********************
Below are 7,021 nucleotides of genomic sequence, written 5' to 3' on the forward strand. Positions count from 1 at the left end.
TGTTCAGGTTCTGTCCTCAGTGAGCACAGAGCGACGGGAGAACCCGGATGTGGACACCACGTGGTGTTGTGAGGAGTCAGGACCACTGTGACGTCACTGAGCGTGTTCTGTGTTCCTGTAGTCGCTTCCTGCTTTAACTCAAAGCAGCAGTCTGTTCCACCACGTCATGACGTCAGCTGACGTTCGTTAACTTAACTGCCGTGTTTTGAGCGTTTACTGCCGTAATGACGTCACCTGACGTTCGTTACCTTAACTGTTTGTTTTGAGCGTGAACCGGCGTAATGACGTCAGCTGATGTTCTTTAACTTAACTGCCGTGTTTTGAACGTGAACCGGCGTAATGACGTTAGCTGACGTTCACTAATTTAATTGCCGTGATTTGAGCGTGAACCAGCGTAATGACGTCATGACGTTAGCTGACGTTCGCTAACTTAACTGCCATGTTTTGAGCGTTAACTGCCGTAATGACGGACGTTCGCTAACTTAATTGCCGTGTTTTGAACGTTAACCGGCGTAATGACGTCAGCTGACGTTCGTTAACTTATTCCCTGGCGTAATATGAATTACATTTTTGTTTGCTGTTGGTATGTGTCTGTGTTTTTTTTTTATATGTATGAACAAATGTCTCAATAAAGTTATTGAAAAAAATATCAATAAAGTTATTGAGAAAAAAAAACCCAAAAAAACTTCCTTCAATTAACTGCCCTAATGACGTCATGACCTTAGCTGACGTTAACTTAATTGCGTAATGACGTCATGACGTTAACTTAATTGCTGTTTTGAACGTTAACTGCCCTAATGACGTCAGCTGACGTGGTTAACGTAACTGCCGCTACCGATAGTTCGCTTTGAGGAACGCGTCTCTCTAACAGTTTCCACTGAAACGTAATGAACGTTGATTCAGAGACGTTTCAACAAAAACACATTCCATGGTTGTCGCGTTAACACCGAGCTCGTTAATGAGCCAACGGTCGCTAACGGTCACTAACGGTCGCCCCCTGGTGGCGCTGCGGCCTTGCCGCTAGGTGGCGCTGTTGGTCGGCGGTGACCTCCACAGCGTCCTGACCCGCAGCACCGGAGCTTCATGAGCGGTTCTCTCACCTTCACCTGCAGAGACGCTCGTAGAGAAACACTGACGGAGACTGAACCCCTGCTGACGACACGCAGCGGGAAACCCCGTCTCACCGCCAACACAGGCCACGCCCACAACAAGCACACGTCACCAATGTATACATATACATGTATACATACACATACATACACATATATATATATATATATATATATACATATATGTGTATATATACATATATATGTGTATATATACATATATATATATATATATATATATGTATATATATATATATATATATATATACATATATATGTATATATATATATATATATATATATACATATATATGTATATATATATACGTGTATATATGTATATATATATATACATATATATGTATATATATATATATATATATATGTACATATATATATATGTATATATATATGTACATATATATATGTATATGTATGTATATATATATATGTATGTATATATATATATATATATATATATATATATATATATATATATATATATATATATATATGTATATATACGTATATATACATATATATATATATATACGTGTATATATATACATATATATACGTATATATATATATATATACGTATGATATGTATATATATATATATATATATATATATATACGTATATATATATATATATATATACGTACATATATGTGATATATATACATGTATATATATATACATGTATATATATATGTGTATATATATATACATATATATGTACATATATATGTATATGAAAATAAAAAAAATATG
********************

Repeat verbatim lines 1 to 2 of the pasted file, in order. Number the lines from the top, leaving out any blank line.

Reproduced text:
Below are 7,021 nucleotides of genomic sequence, written 5' to 3' on the forward strand. Positions count from 1 at the left end.
TGTTCAGGTTCTGTCCTCAGTGAGCACAGAGCGACGGGAGAACCCGGATGTGGACACCACGTGGTGTTGTGAGGAGTCAGGACCACTGTGACGTCACTGAGCGTGTTCTGTGTTCCTGTAGTCGCTTCCTGCTTTAACTCAAAGCAGCAGTCTGTTCCACCACGTCATGACGTCAGCTGACGTTCGTTAACTTAACTGCCGTGTTTTGAGCGTTTACTGCCGTAATGACGTCACCTGACGTTCGTTACCTTAACTGTTTGTTTTGAGCGTGAACCGGCGTAATGACGTCAGCTGATGTTCTTTAACTTAACTGCCGTGTTTTGAACGTGAACCGGCGTAATGACGTTAGCTGACGTTCACTAATTTAATTGCCGTGATTTGAGCGTGAACCAGCGTAATGACGTCATGACGTTAGCTGACGTTCGCTAACTTAACTGCCATGTTTTGAGCGTTAACTGCCGTAATGACGGACGTTCGCTAACTTAATTGCCGTGTTTTGAACGTTAACCGGCGTAATGACGTCAGCTGACGTTCGTTAACTTATTCCCTGGCGTAATATGAATTACATTTTTGTTTGCTGTTGGTATGTGTCTGTGTTTTTTTTTTATATGTATGAACAAATGTCTCAATAAAGTTATTGAAAAAAATATCAATAAAGTTATTGAGAAAAAAAAACCCAAAAAAACTTCCTTCAATTAACTGCCCTAATGACGTCATGACCTTAGCTGACGTTAACTTAATTGCGTAATGACGTCATGACGTTAACTTAATTGCTGTTTTGAACGTTAACTGCCCTAATGACGTCAGCTGACGTGGTTAACGTAACTGCCGCTACCGATAGTTCGCTTTGAGGAACGCGTCTCTCTAACAGTTTCCACTGAAACGTAATGAACGTTGATTCAGAGACGTTTCAACAAAAACACATTCCATGGTTGTCGCGTTAACACCGAGCTCGTTAATGAGCCAACGGTCGCTAACGGTCACTAACGGTCGCCCCCTGGTGGCGCTGCGGCCTTGCCGCTAGGTGGCGCTGTTGGTCGGCGGTGACCTCCACAGCGTCCTGACCCGCAGCACCGGAGCTTCATGAGCGGTTCTCTCACCTTCACCTGCAGAGACGCTCGTAGAGAAACACTGACGGAGACTGAACCCCTGCTGACGACACGCAGCGGGAAACCCCGTCTCACCGCCAACACAGGCCACGCCCACAACAAGCACACGTCACCAATGTATACATATACATGTATACATACACATACATACACATATATATATATATATATATATATACATATATGTGTATATATACATATATATGTGTATATATACATATATATATATATATATATATATGTATATATATATATATATATATATATACATATATATGTATATATATATATATATATATATATACATATATATGTATATATATATACGTGTATATATGTATATATATATATACATATATATGTATATATATATATATATATATATGTACATATATATATATGTATATATATATGTACATATATATATGTATATGTATGTATATATATATATGTATGTATATATATATATATATATATATATATATATATATATATATATATATATATATATATATGTATATATACGTATATATACATATATATATATATATACGTGTATATATATACATATATATACGTATATATATATATATATACGTATGATATGTATATATATATATATATATATATATATATACGTATATATATATATATATATATACGTACATATATGTGATATATATACATGTATATATATATACATGTATATATATATGTGTATATATATATACATATATATGTACATATATATGTATATGAAAATAAAAAAAATATG